Demography Matters co-blogger Edward Hugh has posted there, and posted at A Fistful of Euros, an analysis of Spain’s economic future taking dire demographics into account. With high unemployment driving emigration, combined with a very low birth rate, Spain’s future seems challenged.
The most obvious result of having such a high level of unemployment over such a long period of time – Spain’s overall rate won’t be below 20% before 2017 at the earliest – is that people are steadily leaving the country in search of better opportunities elsewhere. Initially this new development was officially denied, and since there is little policy interest in the topic we still don’t have any adequate measure of just how many young educated Spaniards are now working outside their home country. Anecdotal evidence, however, backs the idea that the number is large and the phenomenon widespread. All too often articles in the popular press are misleading simply because journalists have no better data to work from than anyone else. On the other hand work like this from researchers at the Bank of Spain (Spain: From (massive) immigration to (vast) emigration? – 2013) only serves to illustrate how little we know, especially about movement among Spanish nationals.
On the other hand, when it comes to migration flows among non Spanish nationals we do have a lot better quality information due to the existence of the the municipal register electronic database. Everyone who wishes to be included in the health system needs to register with it (whether they are a regular or an irregular immigrant), and non Spanish nationals need to re-register with a certain frequency (so the authorities know if they leave).
More than an economic phenomenon, Spain’s property boom was a demographic one. Since births only just exceeded deaths, between 1980 and 2000 Spain’s population rose slowly, by just over 2 million people. Then between 2000 and 2009 it suddenly surged by 7 million. This was almost entirely due to immigration, with workers coming to the country from all over the globe attracted by the booming jobs market. Then in 2008 the boom came to an abrupt end, and unemployment went through the roof causing the trend to reverse. Since 2010 more people have left the country every year than have arrived, with the consequence that the population is now falling. Given that in 2015 the statistics office forecast that for the first time deaths will exceed births, it is most likely that this decline will continue and continue.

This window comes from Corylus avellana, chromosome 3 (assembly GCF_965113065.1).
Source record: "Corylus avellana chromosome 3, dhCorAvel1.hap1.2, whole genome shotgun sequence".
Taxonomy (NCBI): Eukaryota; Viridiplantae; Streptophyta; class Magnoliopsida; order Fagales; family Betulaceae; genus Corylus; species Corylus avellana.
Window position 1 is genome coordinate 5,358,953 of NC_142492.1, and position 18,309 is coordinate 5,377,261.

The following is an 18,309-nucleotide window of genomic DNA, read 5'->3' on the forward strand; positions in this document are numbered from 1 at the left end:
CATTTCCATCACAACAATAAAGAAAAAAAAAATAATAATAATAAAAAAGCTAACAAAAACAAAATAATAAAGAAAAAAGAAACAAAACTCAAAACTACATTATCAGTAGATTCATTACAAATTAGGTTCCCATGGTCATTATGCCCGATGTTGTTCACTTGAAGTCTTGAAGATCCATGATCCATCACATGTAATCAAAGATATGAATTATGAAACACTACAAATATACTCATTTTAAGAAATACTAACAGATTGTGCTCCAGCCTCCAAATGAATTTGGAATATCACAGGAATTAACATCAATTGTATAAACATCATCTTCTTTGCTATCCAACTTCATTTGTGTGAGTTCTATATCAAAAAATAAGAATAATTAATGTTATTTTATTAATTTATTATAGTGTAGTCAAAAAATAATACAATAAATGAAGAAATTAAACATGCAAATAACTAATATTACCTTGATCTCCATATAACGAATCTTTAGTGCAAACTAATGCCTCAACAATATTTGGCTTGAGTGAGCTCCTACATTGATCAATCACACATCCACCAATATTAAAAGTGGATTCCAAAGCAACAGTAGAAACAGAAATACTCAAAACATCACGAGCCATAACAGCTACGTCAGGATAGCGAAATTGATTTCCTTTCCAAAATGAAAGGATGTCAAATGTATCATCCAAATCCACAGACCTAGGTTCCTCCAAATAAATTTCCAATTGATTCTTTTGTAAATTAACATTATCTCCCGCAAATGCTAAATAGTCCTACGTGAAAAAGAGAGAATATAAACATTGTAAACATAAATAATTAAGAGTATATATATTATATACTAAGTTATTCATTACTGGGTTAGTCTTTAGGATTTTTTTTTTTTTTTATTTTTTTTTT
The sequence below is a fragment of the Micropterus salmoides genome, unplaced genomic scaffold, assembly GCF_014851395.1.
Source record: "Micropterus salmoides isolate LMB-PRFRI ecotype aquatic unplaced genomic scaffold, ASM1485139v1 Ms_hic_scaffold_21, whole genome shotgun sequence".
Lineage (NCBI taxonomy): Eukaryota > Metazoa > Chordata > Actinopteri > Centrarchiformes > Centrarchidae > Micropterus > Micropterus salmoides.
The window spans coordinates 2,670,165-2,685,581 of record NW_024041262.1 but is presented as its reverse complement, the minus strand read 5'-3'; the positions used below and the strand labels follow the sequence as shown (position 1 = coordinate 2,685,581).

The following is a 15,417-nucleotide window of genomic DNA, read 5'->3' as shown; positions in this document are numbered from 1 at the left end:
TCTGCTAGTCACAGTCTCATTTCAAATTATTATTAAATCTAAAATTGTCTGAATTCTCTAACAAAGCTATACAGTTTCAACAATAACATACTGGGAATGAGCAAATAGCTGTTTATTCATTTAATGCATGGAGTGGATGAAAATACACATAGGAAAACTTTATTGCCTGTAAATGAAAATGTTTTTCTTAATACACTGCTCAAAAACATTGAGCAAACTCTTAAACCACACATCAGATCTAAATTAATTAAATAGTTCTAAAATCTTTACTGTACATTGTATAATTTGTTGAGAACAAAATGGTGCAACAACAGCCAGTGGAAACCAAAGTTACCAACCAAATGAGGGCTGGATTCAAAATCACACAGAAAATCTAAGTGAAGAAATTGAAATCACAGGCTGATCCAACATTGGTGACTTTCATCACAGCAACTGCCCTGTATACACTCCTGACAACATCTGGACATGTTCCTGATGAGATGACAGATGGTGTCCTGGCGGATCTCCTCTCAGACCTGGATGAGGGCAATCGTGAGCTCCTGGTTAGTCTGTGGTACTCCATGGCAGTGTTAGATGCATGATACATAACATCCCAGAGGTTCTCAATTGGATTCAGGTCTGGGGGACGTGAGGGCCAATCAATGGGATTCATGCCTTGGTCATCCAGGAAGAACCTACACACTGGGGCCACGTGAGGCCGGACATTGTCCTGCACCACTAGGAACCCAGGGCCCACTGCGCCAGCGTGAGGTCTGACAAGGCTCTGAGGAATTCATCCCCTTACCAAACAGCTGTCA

In fact the overall migration number – a net 251 thousand people emigrated in 2013 according to official data – only tells part of the story. The majority of young Spanish people working abroad are not included in these numbers (unless they have explicitly informed the Spanish authorities they are leaving, and few do this, partly because they do not consider themselves “emigrants”), but just as importantly the net balance masks very large movements in both directions. According to the national statistics office over half a million people (532 thousand to be precise) emigrated from Spain in 2013, while 285 thousand people entered the country as immigrants. So the net migration statistic covers over what are really very large flows.
The number of annual births in Spain has been steadily falling since the mid 1970s. They accelerated again slightly in the first years of this century, partly due to the shadow effect of an earlier boom in the 1970s, and partly because the incoming immigrants had a slightly higher birth rate. Coinciding with the outbreak of the crisis births peaked again in 2008 (after an initial peak in 1976 – ie 32 years later, average age at first childbirth is now just above 30) , and now the statistics office forecast a continuous decline.